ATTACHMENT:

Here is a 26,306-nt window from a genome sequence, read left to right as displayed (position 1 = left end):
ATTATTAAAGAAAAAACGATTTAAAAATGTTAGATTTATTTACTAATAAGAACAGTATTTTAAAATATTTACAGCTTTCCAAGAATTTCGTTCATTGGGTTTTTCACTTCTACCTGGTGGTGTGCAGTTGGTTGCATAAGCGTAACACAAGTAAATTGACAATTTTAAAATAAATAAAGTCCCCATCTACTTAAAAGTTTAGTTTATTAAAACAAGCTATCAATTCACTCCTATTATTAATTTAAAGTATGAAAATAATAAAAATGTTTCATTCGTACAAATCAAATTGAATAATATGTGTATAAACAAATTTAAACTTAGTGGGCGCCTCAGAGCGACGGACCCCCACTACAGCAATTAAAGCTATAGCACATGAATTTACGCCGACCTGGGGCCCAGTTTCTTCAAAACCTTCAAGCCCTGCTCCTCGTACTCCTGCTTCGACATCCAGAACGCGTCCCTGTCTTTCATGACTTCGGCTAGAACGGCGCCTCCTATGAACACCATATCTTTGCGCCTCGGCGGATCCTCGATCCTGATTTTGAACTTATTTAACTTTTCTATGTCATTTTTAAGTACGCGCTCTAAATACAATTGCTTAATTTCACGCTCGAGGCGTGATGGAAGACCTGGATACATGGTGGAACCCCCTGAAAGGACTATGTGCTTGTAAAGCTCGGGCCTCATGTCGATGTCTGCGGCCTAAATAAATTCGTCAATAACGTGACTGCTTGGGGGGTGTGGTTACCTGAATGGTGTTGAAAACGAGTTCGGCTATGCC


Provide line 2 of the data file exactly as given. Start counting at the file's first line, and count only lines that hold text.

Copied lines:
ATTATTAAAGAAAAAACGATTTAAAAATGTTAGATTTATTTACTAATAAGAACAGTATTTTAAAATATTTACAGCTTTCCAAGAATTTCGTTCATTGGGTTTTTCACTTCTACCTGGTGGTGTGCAGTTGGTTGCATAAGCGTAACACAAGTAAATTGACAATTTTAAAATAAATAAAGTCCCCATCTACTTAAAAGTTTAGTTTATTAAAACAAGCTATCAATTCACTCCTATTATTAATTTAAAGTATGAAAATAATAAAAATGTTTCATTCGTACAAATCAAATTGAATAATATGTGTATAAACAAATTTAAACTTAGTGGGCGCCTCAGAGCGACGGACCCCCACTACAGCAATTAAAGCTATAGCACATGAATTTACGCCGACCTGGGGCCCAGTTTCTTCAAAACCTTCAAGCCCTGCTCCTCGTACTCCTGCTTCGACATCCAGAACGCGTCCCTGTCTTTCATGACTTCGGCTAGAACGGCGCCTCCTATGAACACCATATCTTTGCGCCTCGGCGGATCCTCGATCCTGATTTTGAACTTATTTAACTTTTCTATGTCATTTTTAAGTACGCGCTCTAAATACAATTGCTTAATTTCACGCTCGAGGCGTGATGGAAGACCTGGATACATGGTGGAACCCCCTGAAAGGACTATGTGCTTGTAAAGCTCGGGCCTCATGTCGATGTCTGCGGCCTAAATAAATTCGTCAATAACGTGACTGCTTGGGGGGTGTGGTTACCTGAATGGTGTTGAAAACGAGTTCGGCTATGCC